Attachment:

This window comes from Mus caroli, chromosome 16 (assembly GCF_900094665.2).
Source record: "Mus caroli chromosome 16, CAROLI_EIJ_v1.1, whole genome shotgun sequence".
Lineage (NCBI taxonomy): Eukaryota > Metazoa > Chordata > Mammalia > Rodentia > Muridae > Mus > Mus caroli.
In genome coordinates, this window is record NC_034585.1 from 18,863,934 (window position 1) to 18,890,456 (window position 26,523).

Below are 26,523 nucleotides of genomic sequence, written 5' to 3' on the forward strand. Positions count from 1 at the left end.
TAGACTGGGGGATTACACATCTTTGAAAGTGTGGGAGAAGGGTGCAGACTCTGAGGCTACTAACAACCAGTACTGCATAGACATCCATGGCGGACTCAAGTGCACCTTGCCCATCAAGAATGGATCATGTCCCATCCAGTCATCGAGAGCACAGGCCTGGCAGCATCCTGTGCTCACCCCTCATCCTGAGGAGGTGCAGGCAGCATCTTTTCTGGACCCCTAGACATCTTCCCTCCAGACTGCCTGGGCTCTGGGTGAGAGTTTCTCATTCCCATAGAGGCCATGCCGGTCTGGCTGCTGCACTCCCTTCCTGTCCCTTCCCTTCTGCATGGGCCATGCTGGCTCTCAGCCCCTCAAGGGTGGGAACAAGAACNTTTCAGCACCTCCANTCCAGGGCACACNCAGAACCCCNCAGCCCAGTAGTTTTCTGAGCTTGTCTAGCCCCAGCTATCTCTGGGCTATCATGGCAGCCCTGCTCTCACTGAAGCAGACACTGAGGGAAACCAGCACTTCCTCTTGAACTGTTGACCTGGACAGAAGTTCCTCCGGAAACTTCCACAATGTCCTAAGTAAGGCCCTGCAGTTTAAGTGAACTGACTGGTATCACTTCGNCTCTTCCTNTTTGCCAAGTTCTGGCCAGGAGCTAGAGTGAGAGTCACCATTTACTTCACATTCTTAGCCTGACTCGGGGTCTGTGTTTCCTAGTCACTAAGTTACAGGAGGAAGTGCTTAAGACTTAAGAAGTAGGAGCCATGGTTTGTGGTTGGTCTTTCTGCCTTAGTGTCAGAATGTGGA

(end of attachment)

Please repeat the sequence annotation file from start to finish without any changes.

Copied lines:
This window comes from Mus caroli, chromosome 16 (assembly GCF_900094665.2).
Source record: "Mus caroli chromosome 16, CAROLI_EIJ_v1.1, whole genome shotgun sequence".
Lineage (NCBI taxonomy): Eukaryota > Metazoa > Chordata > Mammalia > Rodentia > Muridae > Mus > Mus caroli.
In genome coordinates, this window is record NC_034585.1 from 18,863,934 (window position 1) to 18,890,456 (window position 26,523).

Below are 26,523 nucleotides of genomic sequence, written 5' to 3' on the forward strand. Positions count from 1 at the left end.
TAGACTGGGGGATTACACATCTTTGAAAGTGTGGGAGAAGGGTGCAGACTCTGAGGCTACTAACAACCAGTACTGCATAGACATCCATGGCGGACTCAAGTGCACCTTGCCCATCAAGAATGGATCATGTCCCATCCAGTCATCGAGAGCACAGGCCTGGCAGCATCCTGTGCTCACCCCTCATCCTGAGGAGGTGCAGGCAGCATCTTTTCTGGACCCCTAGACATCTTCCCTCCAGACTGCCTGGGCTCTGGGTGAGAGTTTCTCATTCCCATAGAGGCCATGCCGGTCTGGCTGCTGCACTCCCTTCCTGTCCCTTCCCTTCTGCATGGGCCATGCTGGCTCTCAGCCCCTCAAGGGTGGGAACAAGAACNTTTCAGCACCTCCANTCCAGGGCACACNCAGAACCCCNCAGCCCAGTAGTTTTCTGAGCTTGTCTAGCCCCAGCTATCTCTGGGCTATCATGGCAGCCCTGCTCTCACTGAAGCAGACACTGAGGGAAACCAGCACTTCCTCTTGAACTGTTGACCTGGACAGAAGTTCCTCCGGAAACTTCCACAATGTCCTAAGTAAGGCCCTGCAGTTTAAGTGAACTGACTGGTATCACTTCGNCTCTTCCTNTTTGCCAAGTTCTGGCCAGGAGCTAGAGTGAGAGTCACCATTTACTTCACATTCTTAGCCTGACTCGGGGTCTGTGTTTCCTAGTCACTAAGTTACAGGAGGAAGTGCTTAAGACTTAAGAAGTAGGAGCCATGGTTTGTGGTTGGTCTTTCTGCCTTAGTGTCAGAATGTGGA